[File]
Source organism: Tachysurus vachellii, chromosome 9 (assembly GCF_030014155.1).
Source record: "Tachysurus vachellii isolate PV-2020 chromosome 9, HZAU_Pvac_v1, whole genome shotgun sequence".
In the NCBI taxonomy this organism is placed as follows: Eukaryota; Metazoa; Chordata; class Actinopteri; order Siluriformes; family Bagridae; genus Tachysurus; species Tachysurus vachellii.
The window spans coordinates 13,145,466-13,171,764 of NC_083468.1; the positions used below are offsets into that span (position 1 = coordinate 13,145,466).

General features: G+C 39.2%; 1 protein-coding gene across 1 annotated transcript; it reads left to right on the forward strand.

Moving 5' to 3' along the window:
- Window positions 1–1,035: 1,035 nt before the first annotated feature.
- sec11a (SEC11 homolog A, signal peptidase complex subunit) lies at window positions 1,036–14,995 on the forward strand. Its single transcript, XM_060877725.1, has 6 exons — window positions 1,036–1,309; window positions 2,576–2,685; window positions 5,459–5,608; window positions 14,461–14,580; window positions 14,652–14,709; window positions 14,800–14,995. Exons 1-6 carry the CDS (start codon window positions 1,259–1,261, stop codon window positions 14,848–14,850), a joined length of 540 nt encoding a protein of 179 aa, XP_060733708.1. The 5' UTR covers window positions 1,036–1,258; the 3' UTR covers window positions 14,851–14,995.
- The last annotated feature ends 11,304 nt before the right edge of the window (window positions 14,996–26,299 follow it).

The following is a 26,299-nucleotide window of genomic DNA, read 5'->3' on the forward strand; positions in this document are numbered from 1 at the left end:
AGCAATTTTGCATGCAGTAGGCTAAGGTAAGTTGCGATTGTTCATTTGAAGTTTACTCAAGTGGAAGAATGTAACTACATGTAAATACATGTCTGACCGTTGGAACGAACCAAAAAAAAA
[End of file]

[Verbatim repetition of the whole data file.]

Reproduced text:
Source organism: Tachysurus vachellii, chromosome 9 (assembly GCF_030014155.1).
Source record: "Tachysurus vachellii isolate PV-2020 chromosome 9, HZAU_Pvac_v1, whole genome shotgun sequence".
In the NCBI taxonomy this organism is placed as follows: Eukaryota; Metazoa; Chordata; class Actinopteri; order Siluriformes; family Bagridae; genus Tachysurus; species Tachysurus vachellii.
The window spans coordinates 13,145,466-13,171,764 of NC_083468.1; the positions used below are offsets into that span (position 1 = coordinate 13,145,466).

General features: G+C 39.2%; 1 protein-coding gene across 1 annotated transcript; it reads left to right on the forward strand.

Moving 5' to 3' along the window:
- Window positions 1–1,035: 1,035 nt before the first annotated feature.
- sec11a (SEC11 homolog A, signal peptidase complex subunit) lies at window positions 1,036–14,995 on the forward strand. Its single transcript, XM_060877725.1, has 6 exons — window positions 1,036–1,309; window positions 2,576–2,685; window positions 5,459–5,608; window positions 14,461–14,580; window positions 14,652–14,709; window positions 14,800–14,995. Exons 1-6 carry the CDS (start codon window positions 1,259–1,261, stop codon window positions 14,848–14,850), a joined length of 540 nt encoding a protein of 179 aa, XP_060733708.1. The 5' UTR covers window positions 1,036–1,258; the 3' UTR covers window positions 14,851–14,995.
- The last annotated feature ends 11,304 nt before the right edge of the window (window positions 14,996–26,299 follow it).

The following is a 26,299-nucleotide window of genomic DNA, read 5'->3' on the forward strand; positions in this document are numbered from 1 at the left end:
AGCAATTTTGCATGCAGTAGGCTAAGGTAAGTTGCGATTGTTCATTTGAAGTTTACTCAAGTGGAAGAATGTAACTACATGTAAATACATGTCTGACCGTTGGAACGAACCAAAAAAAAA